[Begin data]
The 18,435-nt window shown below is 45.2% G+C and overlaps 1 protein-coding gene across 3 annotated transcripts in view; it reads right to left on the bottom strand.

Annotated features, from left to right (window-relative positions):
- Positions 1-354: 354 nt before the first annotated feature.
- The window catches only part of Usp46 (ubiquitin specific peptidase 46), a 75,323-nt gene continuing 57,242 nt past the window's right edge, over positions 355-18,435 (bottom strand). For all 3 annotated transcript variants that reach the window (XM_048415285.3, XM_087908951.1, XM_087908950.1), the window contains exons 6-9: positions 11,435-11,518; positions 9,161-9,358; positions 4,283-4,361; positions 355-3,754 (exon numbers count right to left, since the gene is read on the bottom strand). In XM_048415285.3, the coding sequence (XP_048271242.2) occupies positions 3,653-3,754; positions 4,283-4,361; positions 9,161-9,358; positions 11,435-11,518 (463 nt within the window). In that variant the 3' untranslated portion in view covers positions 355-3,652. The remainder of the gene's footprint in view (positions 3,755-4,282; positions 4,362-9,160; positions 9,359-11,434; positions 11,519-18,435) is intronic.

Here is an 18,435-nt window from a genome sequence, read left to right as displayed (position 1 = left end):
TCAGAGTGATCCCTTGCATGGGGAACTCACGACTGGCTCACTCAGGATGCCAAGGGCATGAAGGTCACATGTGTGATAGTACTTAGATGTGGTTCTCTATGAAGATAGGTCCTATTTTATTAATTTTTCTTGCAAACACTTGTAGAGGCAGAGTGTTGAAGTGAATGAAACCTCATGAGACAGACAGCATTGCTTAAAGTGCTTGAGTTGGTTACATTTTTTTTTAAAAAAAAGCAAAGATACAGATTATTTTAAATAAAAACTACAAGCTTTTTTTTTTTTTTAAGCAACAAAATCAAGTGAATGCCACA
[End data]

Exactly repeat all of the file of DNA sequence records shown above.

The 18,435-nt window shown below is 45.2% G+C and overlaps 1 protein-coding gene across 3 annotated transcripts in view; it reads right to left on the bottom strand.

Annotated features, from left to right (window-relative positions):
- Positions 1-354: 354 nt before the first annotated feature.
- The window catches only part of Usp46 (ubiquitin specific peptidase 46), a 75,323-nt gene continuing 57,242 nt past the window's right edge, over positions 355-18,435 (bottom strand). For all 3 annotated transcript variants that reach the window (XM_048415285.3, XM_087908951.1, XM_087908950.1), the window contains exons 6-9: positions 11,435-11,518; positions 9,161-9,358; positions 4,283-4,361; positions 355-3,754 (exon numbers count right to left, since the gene is read on the bottom strand). In XM_048415285.3, the coding sequence (XP_048271242.2) occupies positions 3,653-3,754; positions 4,283-4,361; positions 9,161-9,358; positions 11,435-11,518 (463 nt within the window). In that variant the 3' untranslated portion in view covers positions 355-3,652. The remainder of the gene's footprint in view (positions 3,755-4,282; positions 4,362-9,160; positions 9,359-11,434; positions 11,519-18,435) is intronic.

Here is an 18,435-nt window from a genome sequence, read left to right as displayed (position 1 = left end):
TCAGAGTGATCCCTTGCATGGGGAACTCACGACTGGCTCACTCAGGATGCCAAGGGCATGAAGGTCACATGTGTGATAGTACTTAGATGTGGTTCTCTATGAAGATAGGTCCTATTTTATTAATTTTTCTTGCAAACACTTGTAGAGGCAGAGTGTTGAAGTGAATGAAACCTCATGAGACAGACAGCATTGCTTAAAGTGCTTGAGTTGGTTACATTTTTTTTTAAAAAAAAGCAAAGATACAGATTATTTTAAATAAAAACTACAAGCTTTTTTTTTTTTTTAAGCAACAAAATCAAGTGAATGCCACA